And what’s the goal of that fight? A lot has changed since Senator James Inhofe tossed a snowball on the floor of Congress to disprove that the world was warming; even oil companies have net-zero pledges now, and “climate denier” is a much dirtier word than it used to be. Lawmakers can no longer simply stick their head in the sand and pretend nothing is happening. Instead, they’re trying to make ESG seem “woke,” in the hopes of attacking climate policy without seeming like they’re out of touch with the science or refusing to acknowledge how the world is changing. It’s all part of Republicans’ long game of delaying climate action while it gets hotter and hotter outside.
And despite the legislative failures laid out in the Pleiades Strategy report, the state-level ESG fight isn’t over. More than three dozen of the 165 bills will be readopted in the next legislative sessions, the report says, while one GOP presidential contender, Vivek Ramaswamy, has built his entire campaign around defeating ESG. Sounds like we’re going to be hearing a lot more about ESG in the months to come—until Fox News moves on to its next “woke” obsession, that is.
A county in Oregon filed a lawsuit last week against more than a dozen fossil fuel companies and lobbying groups, including ExxonMobil, Shell, Peabody Energy, and the American Petroleum Institute, alleging that the 2021 heat wave that killed hundreds in the Pacific Northwest was a “direct and foreseeable consequence” of these companies’ decisions to sell oil, gas, and coal while obscuring what they knew about climate change.
There are more mosquitoes in everyone’s future. The number of “mosquito days”—days with high temperatures and humidity that are ideal for the bugs to thrive—have increased in more than 70 percent of the United States since 1979, a new report from Climate Central has found. (This week, the Centers for Disease Control and Prevention issued an alert that malaria cases had been reported in the U.S. for the first time in two decades.)
Stat of the Week
That’s the amount of the settlement chemical giant 3M reached last Thursday with hundreds of cities and towns across the U.S. The money, which will be paid out over 13 years, is in response to thousands of lawsuits alleging pollution from PFAS, a.k.a. “forever chemicals,” in municipal water supplies.
Elsewhere in the Ecosystem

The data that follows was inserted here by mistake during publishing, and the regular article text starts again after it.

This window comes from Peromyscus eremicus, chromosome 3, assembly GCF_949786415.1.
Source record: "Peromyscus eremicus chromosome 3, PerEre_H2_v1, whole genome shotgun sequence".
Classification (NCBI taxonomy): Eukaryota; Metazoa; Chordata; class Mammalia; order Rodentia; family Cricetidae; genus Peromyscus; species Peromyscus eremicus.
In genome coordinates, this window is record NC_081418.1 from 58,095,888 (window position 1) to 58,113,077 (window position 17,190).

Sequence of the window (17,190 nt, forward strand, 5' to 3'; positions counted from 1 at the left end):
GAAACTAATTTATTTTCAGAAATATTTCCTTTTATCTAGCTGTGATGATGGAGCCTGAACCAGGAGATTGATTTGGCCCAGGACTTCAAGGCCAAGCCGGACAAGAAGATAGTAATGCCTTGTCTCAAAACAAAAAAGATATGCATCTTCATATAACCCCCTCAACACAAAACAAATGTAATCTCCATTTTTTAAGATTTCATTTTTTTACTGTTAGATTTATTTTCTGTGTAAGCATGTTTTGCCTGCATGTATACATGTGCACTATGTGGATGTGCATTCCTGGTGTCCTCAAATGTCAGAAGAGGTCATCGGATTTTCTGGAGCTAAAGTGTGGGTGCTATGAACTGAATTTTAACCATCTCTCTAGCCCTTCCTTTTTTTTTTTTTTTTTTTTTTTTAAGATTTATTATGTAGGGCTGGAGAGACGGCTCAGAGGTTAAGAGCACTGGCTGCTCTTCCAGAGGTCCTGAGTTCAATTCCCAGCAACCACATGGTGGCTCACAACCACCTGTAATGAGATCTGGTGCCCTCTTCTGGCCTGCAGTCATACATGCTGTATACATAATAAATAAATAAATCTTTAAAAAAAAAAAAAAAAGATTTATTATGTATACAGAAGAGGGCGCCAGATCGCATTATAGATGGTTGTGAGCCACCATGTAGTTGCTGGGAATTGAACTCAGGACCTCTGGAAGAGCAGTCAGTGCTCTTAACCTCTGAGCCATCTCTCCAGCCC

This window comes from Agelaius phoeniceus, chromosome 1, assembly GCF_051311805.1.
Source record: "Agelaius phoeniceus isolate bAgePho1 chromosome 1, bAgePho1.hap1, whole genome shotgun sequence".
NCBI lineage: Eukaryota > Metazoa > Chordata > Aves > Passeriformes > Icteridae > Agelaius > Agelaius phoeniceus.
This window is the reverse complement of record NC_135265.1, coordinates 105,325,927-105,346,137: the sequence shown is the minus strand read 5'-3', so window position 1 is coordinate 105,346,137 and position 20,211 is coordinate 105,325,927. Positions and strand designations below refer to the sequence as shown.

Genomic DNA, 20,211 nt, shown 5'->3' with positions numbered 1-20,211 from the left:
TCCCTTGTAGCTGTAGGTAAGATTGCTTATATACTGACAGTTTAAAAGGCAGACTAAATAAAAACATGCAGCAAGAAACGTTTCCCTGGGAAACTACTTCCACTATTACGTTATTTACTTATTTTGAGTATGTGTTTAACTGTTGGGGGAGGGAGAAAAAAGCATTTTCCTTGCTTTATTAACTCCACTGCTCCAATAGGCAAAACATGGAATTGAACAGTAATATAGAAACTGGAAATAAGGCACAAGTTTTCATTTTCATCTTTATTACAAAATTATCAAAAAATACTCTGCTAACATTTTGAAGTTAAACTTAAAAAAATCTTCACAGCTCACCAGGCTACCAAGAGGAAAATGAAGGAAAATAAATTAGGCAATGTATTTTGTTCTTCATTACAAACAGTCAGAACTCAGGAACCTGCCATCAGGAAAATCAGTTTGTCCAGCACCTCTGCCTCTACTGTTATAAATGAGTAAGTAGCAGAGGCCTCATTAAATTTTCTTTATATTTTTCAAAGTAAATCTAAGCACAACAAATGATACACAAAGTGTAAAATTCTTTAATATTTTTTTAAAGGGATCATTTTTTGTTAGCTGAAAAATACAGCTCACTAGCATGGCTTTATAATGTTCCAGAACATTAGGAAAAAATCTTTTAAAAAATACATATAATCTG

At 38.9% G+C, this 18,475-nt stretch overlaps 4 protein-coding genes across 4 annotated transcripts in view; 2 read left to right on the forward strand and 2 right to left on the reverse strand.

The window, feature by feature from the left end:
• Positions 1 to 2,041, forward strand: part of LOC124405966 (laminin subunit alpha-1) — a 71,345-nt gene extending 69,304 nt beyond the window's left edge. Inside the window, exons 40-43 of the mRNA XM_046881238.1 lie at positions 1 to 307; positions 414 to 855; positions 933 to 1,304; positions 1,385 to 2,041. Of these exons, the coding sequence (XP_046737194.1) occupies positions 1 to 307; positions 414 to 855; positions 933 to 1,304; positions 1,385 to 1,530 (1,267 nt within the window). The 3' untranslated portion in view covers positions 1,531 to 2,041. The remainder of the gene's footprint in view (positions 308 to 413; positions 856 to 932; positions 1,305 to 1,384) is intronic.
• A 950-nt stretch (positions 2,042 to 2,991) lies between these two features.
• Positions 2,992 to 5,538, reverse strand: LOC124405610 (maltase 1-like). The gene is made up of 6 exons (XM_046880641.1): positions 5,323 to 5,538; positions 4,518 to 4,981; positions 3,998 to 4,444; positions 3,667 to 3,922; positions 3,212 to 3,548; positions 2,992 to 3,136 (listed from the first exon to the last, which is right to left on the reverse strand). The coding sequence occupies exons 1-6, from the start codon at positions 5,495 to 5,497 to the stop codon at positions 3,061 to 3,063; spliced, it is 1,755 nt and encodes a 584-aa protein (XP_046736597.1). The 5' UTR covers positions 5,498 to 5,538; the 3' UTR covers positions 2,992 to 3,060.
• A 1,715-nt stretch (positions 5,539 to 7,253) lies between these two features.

Oil sold at gas stations doesn’t just destroy the environment once it gets into your car. Underground storage tanks can also be hugely damaging to soil and water, a joint investigation from Grist and Crosscut has found:
Much of this pollution has been stagnant for decades. Forty years ago, steel storage tanks began corroding, setting off a slow-motion environmental disaster all over the United States. Leaks often weren’t discovered until long after petroleum had poisoned the groundwater, when neighbors of gas stations began complaining that the water from their taps smelled like gasoline. In 1983, the EPA declared leaking tanks a serious threat to groundwater, and Congress soon stepped in with new regulations. One of the largest spills was in Brooklyn, where a 17 million-gallon pool of oil gradually collected beneath a Mobil gas station—a larger spill than the Exxon Valdez disaster in 1989, when a tanker ran aground in Alaska and poured oil into Prince William Sound.
Fast-forward to today, and more than half a million leaks have been confirmed around the country. The Government Accountability Office estimated in 2007 that the total bill for cleanups would top $22 billion. Those old, decrepit storage tanks have left a legacy: overgrown, empty lots that real-estate developers don’t want to touch. Of the roughly 450,000 brownfields in the country, nearly half are contaminated by petroleum, much of it coming from old gas stations.
This article first appeared in Life in a Warming World, a weekly TNR newsletter authored by contributing deputy editor Molly Taft. Sign up here.